Berkshire Hathaway (BRK.A 0.14%) (BRK.B 0.19%), the large conglomerate run by legendary investor Warren Buffett, opened a new stake in the large digital consumer bank Ally Financial (ALLY 4.18%) in the first quarter of 2022. Berkshire then followed that up with an even larger purchase of Ally in the second quarter of 2022.
Ally has been a hotly debated stock, with many concerned about how its retail auto loan portfolio might perform as used car prices start to normalize after exploding due to the chip shortage caused by the pandemic.
While the stock got crushed in 2022, Ally’s thesis and management’s expectations for the company have largely played out as expected so far, which bodes well for Berkshire’s new stock.
All eyes on credit
The market is keenly focused on Ally Financial’s retail auto portfolio after years of fast growth and benign credit quality on the back of higher vehicle prices, especially for used vehicles. Ally’s retail auto loans at the end of the fourth quarter of 2022 almost reached $84 billion, which is up by more than $11 billion since the end of 2019.
Quarterly originations peaked at more than $13 billion in the second quarter of 2022, which is up significantly from the $9.7 billion of originations Ally peaked at in the second quarter of 2019.
While Ally’s charge-offs, debt unlikely to be collected and a good indicator of actual loan losses, jumped significantly in the fourth quarter, it seems to be in line with management’s expectations. The companywide net charge-off rate hit 1.16% in Q4, while the retail auto net charge-off rate hit 1.66%, which is up from 1.05% in the third quarter of 2022.
But Ally is reserving for loan losses well in excess of where it expects charge-offs to peak. Its assumptions include a 13% decline this year in used vehicle prices. The company also has significant excess capital above its regulatory requirement that it can use for unexpected loan losses. Additionally, in the fourth quarter, management showed how they expect charge-offs to trend in the retail auto portfolio throughout 2023, demonstrating that they seem to have the situation under control.
Ally also provided earnings guidance for the full year and for 2024, which was better than what the market had been expecting. The company expects adjusted earnings per share of $4 this year, which would be down from $6 in 2022, and then earnings to rebound back to $6 per share in 2024.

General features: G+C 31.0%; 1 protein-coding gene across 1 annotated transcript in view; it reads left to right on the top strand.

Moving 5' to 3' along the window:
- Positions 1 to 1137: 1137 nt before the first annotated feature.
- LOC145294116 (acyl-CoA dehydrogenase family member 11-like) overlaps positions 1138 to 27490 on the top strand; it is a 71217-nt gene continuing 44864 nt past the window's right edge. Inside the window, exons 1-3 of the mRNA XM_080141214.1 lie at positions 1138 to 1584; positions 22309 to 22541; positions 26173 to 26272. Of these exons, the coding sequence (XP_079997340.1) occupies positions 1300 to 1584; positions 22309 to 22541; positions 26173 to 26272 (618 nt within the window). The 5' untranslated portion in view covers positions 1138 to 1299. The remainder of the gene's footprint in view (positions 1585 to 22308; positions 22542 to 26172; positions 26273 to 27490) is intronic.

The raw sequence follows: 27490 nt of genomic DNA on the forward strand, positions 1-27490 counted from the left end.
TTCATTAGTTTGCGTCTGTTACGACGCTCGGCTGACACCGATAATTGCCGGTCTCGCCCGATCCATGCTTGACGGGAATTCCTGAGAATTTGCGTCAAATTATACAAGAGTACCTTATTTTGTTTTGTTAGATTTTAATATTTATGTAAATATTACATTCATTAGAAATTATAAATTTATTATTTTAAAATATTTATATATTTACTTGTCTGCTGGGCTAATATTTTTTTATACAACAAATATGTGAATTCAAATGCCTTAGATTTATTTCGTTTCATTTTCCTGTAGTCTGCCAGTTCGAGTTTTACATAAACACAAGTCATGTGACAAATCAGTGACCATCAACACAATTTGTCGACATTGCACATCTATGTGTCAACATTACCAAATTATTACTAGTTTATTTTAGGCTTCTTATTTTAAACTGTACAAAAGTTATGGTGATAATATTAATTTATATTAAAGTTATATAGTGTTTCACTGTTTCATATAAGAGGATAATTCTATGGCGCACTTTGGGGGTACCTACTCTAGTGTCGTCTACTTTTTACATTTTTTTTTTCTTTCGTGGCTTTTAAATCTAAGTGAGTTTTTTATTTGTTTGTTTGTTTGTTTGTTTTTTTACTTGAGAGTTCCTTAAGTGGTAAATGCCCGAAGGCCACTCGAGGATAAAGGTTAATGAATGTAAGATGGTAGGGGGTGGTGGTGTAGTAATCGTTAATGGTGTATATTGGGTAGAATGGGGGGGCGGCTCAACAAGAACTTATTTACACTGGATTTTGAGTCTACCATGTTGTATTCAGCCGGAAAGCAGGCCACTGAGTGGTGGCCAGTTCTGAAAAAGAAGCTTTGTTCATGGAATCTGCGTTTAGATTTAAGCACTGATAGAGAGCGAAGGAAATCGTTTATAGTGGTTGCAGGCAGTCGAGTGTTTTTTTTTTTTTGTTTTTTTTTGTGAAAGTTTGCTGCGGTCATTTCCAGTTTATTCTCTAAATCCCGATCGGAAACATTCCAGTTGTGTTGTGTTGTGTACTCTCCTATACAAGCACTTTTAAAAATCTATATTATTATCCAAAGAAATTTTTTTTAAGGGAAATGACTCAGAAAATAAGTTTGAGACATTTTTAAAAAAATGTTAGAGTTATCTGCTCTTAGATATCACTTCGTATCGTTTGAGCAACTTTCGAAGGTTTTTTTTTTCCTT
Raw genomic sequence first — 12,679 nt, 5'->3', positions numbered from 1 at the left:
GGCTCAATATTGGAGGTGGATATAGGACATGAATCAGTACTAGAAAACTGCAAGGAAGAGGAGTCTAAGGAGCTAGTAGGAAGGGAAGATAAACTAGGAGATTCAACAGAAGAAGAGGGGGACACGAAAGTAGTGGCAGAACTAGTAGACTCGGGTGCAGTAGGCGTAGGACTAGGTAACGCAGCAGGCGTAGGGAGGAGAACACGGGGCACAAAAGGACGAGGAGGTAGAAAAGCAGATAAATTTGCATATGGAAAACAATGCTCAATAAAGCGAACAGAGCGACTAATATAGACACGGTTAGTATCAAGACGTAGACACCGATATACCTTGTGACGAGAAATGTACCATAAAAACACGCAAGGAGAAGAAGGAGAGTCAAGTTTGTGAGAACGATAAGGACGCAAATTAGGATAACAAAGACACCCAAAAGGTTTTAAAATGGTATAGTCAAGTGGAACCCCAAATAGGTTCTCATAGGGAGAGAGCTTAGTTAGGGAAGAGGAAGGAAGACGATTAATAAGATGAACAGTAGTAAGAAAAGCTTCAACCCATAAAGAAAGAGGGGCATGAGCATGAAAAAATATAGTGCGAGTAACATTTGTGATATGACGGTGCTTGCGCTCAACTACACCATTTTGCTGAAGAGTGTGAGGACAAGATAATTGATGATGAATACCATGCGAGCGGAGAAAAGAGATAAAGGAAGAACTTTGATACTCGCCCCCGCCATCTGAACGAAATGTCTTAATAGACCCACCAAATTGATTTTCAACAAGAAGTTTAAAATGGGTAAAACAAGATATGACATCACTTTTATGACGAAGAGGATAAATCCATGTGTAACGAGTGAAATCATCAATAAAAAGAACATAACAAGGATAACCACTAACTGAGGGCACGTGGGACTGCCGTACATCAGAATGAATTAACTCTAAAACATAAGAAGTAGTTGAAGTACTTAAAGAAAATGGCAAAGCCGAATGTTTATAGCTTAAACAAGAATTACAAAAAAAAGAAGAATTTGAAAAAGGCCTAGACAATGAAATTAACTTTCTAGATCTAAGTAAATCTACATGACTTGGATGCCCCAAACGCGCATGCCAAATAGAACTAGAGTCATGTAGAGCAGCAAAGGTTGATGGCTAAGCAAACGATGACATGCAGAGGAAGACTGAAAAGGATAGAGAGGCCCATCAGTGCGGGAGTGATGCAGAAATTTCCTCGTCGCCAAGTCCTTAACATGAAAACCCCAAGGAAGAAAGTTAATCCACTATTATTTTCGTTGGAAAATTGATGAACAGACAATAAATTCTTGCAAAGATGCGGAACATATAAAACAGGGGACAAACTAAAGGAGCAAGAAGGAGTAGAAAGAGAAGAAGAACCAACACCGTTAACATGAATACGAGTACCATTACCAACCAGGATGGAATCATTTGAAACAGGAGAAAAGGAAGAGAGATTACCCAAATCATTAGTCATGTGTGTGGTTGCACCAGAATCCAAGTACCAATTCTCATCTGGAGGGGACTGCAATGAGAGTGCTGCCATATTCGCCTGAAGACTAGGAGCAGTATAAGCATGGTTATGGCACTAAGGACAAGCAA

That’s slightly better than what Wall Street had been modeling this year and significantly better than the $4.90 earnings consensus for 2024. This also suggests a mid-teens percentage return on tangible common equity (ROTCE), which is much better than the returns the company generated prior to the pandemic.
The assumptions driving these estimates are negative economic growth in 2023, unemployment peaking at 5%, and the Federal Reserve’s benchmark lending rate peaking at 5%. While there is a lot of uncertainty in the air right now, I believe these assumptions are pretty much in line with what most of the market is thinking right now, not that things couldn’t change.
Ally believes it will continue to be able to originate auto loans with high yields thanks to the rising interest rate environment. Management on the earnings call said they are originating auto loans in the 10% range in the current quarter, which is incredibly high and should appropriately price in the risk in the current environment. Management also said they expect the bank’s margin to trough at 3.5% this year and then gradually rise back to 4% over time.
Buffett is on the mark so far
While Buffett and Berkshire may not have expected Ally’s stock to fall so significantly in 2022, I believe their thesis is likely playing out in which Ally manages credit effectively and then is able to generate higher returns going forward than pre-pandemic.
Buffett is also known for being a value investor, and even after a recent run-up in Ally’s stock, it still has a very attractive valuation. Ally’s stock currently trades at about $32 per share. The bank’s tangible book value per share was $30 at the end of 2022, so the bank is trading just over its net worth.
However, Ally is currently sitting on paper losses from its bond portfolio. But as bond values recover, ideally with the stabilization of interest rates, those losses should be recouped. If they are, Ally’s tangible book value will rise to $44 per share, so the bank could be trading at a much larger discount to its tangible book value than it appears.
Ally is an advertising partner of The Ascent, a Motley Fool company. Bram Berkowitz has no position in any of the stocks mentioned. The Motley Fool has positions in and recommends Berkshire Hathaway. The Motley Fool recommends the following options: long January 2023 $200 calls on Berkshire Hathaway, short January 2023 $200 puts on Berkshire Hathaway, and short January 2023 $265 calls on Berkshire Hathaway. The Motley Fool has a disclosure policy.